For one, you can fly from Brussels to most of Europe (or to there) for5,000 or 7,000 Etihad mileseach way in coach on Brussels Airlines.

If you find yourself in Brussels, this is an easy way to give yourself more options, like taking the train from Paris or Amsterdam, for example (which is exactly what I did). Plus, Belgium is so cute – take a day trip to Bruges!

Etihad’s Brussels Airlines award chart – I flew Prague to Brussels

Another thing that amazes me is Etihad partners with American, andstill uses their old award chartbefore the last big devaluation. It’s all still there:

  • 50,000 milesin Business Class toJapan or South Korea
  • 20,000 milesin coach toSouth America
  • 17,500 milesoff-peak in coach toHawaii(and only 37,500 miles for Business Class!)
  • 20,000 milesoff-peak in coach toEurope
  • And all the rest!

The issue is, of course,AA’s award space. Well, that and slow transfers to Etihad, which can takeabout a week.

While I wouldn’t hold Etihad miles speculatively, it might be worth keeping a stash in case you find that perfect award. I was able to book over the phone with no problem.

And Etihad miles expireafter 2 yearsfrom the date you transfer them. So that’s a while, but you might not feel comfy having Etihad miles sitting around unused for too long.

Of course, you can also use them for flights on Etihad. Oddly enough, it’s better to redeem American miles for Etihad flights, and Etihad miles for American flights.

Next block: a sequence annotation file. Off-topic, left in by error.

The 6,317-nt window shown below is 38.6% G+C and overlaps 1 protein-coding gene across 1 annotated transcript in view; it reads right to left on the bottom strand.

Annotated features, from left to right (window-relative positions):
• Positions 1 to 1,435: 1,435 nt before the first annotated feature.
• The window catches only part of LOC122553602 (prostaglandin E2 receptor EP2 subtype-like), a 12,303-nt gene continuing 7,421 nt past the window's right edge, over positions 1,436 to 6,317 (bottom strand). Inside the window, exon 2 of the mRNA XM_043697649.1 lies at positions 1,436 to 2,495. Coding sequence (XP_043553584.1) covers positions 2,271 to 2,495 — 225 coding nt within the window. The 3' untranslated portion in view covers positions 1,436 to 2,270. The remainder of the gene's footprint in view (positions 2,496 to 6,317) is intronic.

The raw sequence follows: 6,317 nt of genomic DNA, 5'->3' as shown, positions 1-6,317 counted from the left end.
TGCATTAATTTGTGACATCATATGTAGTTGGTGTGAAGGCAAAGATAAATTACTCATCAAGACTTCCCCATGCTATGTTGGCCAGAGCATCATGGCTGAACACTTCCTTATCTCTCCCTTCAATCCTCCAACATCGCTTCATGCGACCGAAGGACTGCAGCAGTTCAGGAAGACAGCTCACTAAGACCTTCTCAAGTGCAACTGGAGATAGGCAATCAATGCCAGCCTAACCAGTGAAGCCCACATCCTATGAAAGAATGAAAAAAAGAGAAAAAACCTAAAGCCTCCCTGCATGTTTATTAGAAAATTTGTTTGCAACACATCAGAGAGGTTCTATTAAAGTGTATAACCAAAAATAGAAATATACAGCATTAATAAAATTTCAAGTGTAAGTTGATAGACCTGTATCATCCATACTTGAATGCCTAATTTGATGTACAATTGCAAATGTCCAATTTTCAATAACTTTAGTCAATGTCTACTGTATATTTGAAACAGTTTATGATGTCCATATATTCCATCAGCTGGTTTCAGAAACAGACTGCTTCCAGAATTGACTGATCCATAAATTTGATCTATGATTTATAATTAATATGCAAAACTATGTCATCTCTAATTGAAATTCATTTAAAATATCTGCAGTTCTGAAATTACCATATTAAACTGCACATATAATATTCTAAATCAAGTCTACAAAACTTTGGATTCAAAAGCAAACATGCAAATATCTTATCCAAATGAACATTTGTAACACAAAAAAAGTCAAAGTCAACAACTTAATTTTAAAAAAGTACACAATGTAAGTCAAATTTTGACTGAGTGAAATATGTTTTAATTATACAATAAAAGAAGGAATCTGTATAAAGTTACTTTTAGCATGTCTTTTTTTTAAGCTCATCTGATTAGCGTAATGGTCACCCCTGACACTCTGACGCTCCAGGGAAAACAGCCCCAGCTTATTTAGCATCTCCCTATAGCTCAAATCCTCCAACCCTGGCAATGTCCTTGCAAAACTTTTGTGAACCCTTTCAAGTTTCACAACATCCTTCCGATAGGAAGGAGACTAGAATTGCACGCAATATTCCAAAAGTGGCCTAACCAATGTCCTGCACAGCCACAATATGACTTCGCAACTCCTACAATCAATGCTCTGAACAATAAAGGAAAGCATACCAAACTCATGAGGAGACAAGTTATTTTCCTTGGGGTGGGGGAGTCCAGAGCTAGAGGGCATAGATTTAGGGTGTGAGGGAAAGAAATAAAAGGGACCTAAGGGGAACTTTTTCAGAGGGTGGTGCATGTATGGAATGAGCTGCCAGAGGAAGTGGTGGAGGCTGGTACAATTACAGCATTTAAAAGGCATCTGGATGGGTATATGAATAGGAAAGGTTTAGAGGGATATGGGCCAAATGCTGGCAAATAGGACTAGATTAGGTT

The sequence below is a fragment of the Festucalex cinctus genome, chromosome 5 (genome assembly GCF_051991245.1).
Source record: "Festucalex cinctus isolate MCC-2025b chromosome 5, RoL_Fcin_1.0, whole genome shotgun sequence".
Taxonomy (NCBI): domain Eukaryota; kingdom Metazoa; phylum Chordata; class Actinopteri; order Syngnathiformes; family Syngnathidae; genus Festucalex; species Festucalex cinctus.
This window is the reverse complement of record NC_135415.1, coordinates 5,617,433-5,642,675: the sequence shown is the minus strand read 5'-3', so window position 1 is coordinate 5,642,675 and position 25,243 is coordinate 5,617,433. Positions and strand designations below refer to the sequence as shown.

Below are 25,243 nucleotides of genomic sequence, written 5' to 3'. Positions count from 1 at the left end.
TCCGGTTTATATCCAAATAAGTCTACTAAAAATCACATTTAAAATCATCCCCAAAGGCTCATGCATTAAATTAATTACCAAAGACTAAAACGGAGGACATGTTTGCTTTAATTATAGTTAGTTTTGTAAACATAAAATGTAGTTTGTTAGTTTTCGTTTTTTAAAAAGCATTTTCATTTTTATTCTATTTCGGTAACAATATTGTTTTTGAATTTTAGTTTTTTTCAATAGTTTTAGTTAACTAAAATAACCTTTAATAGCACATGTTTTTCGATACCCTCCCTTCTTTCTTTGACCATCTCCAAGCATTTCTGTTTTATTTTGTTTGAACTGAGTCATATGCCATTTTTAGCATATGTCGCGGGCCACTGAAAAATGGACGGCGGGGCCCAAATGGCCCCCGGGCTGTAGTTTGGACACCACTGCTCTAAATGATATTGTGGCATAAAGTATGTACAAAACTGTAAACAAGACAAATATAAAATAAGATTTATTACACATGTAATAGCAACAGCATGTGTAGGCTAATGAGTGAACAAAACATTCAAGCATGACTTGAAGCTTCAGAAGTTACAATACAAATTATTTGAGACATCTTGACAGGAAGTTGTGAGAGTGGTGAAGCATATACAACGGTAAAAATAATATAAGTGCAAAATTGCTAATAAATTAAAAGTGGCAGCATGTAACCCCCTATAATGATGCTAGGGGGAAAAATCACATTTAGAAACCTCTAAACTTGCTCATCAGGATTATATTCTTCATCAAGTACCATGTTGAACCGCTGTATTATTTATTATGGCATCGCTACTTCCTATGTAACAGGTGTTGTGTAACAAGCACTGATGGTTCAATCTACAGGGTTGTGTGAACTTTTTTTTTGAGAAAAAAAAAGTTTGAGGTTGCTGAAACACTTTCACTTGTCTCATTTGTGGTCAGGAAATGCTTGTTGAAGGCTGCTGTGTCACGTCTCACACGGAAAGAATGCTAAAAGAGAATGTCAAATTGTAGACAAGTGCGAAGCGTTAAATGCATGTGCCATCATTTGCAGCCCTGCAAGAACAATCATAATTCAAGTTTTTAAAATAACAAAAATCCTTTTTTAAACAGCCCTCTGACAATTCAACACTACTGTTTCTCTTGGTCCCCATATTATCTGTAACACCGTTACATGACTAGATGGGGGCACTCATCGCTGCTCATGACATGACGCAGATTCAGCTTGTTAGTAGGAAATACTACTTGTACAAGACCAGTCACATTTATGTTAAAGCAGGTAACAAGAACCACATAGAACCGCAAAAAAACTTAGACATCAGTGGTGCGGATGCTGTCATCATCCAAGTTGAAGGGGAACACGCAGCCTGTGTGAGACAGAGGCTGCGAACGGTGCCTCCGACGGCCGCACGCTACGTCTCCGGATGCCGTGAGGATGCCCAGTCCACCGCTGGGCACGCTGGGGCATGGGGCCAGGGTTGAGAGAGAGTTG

I mention this one because I’ve had luck with it in the past – maybe you will, too.

Amex Membership Rewards points also transfer to Etihad, in case you need more.

3. Flying Blue

This one’s worth mentioning even though Flying Blue doesn’t have an official award chart because transfers areinstant.

So if a flight is super expensive with Delta miles, you can check here instead. And if it works, book it right away.

For example, a one-way coach flight from Atlanta to Paris is at least37,000 Delta miles:

And they all have connex

Or you could pay29,000 Flying Blue milesinstead:

You’ll pay ~$67 for fuel surcharges, but fewer miles

Plus, they havenonstopoptions.

Any time I want to see about Delta or a SkyTeam partner flight, I peek on Air France prices. Sometimes they’re reasonable. And the monthly Promo Awards are a steal if they work with your schedule.

I’ve actually been meaning to book a Promo Award to Tel Aviv. The second it works, I’m gonna pull the trigger.

Again, limited uses, but when it works, it’s great.

You can transfer Amex Membership Rewards and Chase Ultimate Rewards points to Flying Blue as well.

4. Qantas

This one’s a hidden gemthanks to distance-based award prices.

Round-trip coach flights under 600 miles on American Airlines (and Qantas) are only16,000 Qantas mileseven if you have to connect. Yes, you’ll pay 15,000 American miles for round-trip domestic coach flights under 500 miles – but American miles are harder to earn.

Save them and use your Citi ThankYou points instead! This also works for near-international flights, like to Mexico or the Caribbean.

Sweet spot! Although the whole chart is reasonable, IMO

I recently flew from Austin to Oklahoma City with a connection in Dallas for8,000 Qantas milesone-way. The flights were otherwise $500+. That would’ve been 15,000 British Airways Avios points (because of the connex) or 7,500 American miles.